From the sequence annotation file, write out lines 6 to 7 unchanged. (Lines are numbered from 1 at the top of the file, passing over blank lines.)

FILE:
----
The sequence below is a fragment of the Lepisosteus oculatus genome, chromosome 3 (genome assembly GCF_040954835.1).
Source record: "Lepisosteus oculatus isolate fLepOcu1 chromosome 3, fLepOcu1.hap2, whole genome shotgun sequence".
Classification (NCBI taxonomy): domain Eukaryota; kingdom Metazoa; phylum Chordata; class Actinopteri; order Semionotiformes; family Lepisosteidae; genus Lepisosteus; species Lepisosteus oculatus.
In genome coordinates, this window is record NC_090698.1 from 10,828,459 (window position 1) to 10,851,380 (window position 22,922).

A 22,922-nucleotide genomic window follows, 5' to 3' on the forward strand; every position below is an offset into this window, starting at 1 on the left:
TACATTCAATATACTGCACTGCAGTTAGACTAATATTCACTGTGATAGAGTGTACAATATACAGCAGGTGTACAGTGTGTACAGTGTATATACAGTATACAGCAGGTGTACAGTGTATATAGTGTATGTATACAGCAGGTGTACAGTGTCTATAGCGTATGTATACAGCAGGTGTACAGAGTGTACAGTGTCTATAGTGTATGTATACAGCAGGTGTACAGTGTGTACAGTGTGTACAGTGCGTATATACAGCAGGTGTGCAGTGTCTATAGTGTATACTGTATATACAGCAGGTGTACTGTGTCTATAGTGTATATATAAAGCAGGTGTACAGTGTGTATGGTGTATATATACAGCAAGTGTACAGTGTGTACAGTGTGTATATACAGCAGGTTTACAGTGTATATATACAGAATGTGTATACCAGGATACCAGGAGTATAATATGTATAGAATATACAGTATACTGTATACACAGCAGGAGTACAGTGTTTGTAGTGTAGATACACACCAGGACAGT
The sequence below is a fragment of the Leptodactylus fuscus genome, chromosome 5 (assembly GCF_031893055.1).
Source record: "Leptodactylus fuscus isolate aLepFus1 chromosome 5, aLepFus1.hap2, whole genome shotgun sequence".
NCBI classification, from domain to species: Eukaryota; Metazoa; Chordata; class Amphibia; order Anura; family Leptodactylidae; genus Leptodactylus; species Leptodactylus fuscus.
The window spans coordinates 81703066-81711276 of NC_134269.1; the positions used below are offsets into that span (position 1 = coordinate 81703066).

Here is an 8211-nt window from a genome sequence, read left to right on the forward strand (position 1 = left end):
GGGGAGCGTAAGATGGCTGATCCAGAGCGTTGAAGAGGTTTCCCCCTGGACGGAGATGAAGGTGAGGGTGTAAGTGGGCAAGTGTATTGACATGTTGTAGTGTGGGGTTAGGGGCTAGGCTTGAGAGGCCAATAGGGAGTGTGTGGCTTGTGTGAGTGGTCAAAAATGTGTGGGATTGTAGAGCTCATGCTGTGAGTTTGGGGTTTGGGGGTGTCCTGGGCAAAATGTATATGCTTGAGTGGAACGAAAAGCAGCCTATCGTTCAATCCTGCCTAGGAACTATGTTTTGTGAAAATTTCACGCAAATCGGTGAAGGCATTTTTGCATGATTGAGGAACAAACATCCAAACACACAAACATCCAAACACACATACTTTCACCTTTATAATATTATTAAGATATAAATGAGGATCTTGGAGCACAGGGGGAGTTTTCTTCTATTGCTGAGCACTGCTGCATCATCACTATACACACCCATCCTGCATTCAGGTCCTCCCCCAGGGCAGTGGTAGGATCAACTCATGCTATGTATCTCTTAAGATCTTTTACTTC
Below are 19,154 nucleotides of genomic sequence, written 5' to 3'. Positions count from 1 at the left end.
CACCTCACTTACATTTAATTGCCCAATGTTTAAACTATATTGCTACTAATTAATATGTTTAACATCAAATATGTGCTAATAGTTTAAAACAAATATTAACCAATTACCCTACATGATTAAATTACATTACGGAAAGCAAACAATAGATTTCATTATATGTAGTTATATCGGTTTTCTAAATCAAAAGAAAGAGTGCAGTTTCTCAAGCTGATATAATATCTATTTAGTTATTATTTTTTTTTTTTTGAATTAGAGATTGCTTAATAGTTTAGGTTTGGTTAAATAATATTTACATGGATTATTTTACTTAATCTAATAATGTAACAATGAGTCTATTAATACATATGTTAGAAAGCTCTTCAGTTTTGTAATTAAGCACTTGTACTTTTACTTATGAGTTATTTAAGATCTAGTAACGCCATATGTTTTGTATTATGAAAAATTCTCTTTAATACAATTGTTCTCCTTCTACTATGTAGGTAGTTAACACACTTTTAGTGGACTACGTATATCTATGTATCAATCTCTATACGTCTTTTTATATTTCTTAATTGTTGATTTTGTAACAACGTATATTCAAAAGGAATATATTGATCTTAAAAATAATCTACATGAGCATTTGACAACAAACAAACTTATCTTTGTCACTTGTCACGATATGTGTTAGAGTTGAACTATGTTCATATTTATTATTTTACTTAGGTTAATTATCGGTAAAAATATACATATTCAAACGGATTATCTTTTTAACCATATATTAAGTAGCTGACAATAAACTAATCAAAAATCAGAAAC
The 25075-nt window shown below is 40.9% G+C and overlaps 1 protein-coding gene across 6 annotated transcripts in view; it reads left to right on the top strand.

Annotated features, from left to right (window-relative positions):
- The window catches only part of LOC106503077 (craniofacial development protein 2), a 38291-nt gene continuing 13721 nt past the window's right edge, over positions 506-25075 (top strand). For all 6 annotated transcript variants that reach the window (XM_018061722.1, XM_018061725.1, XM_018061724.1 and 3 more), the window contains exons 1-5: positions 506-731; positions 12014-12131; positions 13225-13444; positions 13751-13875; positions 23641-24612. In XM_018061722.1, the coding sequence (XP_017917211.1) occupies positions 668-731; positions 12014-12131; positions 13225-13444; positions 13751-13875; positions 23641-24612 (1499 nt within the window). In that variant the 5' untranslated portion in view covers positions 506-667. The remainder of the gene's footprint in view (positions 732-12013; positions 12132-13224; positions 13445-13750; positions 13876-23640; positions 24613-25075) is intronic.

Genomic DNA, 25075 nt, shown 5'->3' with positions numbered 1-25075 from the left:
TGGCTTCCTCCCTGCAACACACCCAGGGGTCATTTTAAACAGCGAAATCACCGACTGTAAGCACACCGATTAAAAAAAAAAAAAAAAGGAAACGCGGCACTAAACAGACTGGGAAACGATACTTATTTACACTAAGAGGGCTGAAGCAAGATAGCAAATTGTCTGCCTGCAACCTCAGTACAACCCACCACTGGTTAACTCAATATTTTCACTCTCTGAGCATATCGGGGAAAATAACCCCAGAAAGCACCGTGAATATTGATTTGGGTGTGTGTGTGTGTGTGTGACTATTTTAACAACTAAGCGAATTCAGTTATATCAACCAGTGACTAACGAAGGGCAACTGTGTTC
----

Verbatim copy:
TACATTCAATATACTGCACTGCAGTTAGACTAATATTCACTGTGATAGAGTGTACAATATACAGCAGGTGTACAGTGTGTACAGTGTATATACAGTATACAGCAGGTGTACAGTGTATATAGTGTATGTATACAGCAGGTGTACAGTGTCTATAGCGTATGTATACAGCAGGTGTACAGAGTGTACAGTGTCTATAGTGTATGTATACAGCAGGTGTACAGTGTGTACAGTGTGTACAGTGCGTATATACAGCAGGTGTGCAGTGTCTATAGTGTATACTGTATATACAGCAGGTGTACTGTGTCTATAGTGTATATATAAAGCAGGTGTACAGTGTGTATGGTGTATATATACAGCAAGTGTACAGTGTGTACAGTGTGTATATACAGCAGGTTTACAGTGTATATATACAGAATGTGTATACCAGGATACCAGGAGTATAATATGTATAGAATATACAGTATACTGTATACACAGCAGGAGTACAGTGTTTGTAGTGTAGATACACACCAGGACAGT
The sequence below is a fragment of the Leptodactylus fuscus genome, chromosome 5 (assembly GCF_031893055.1).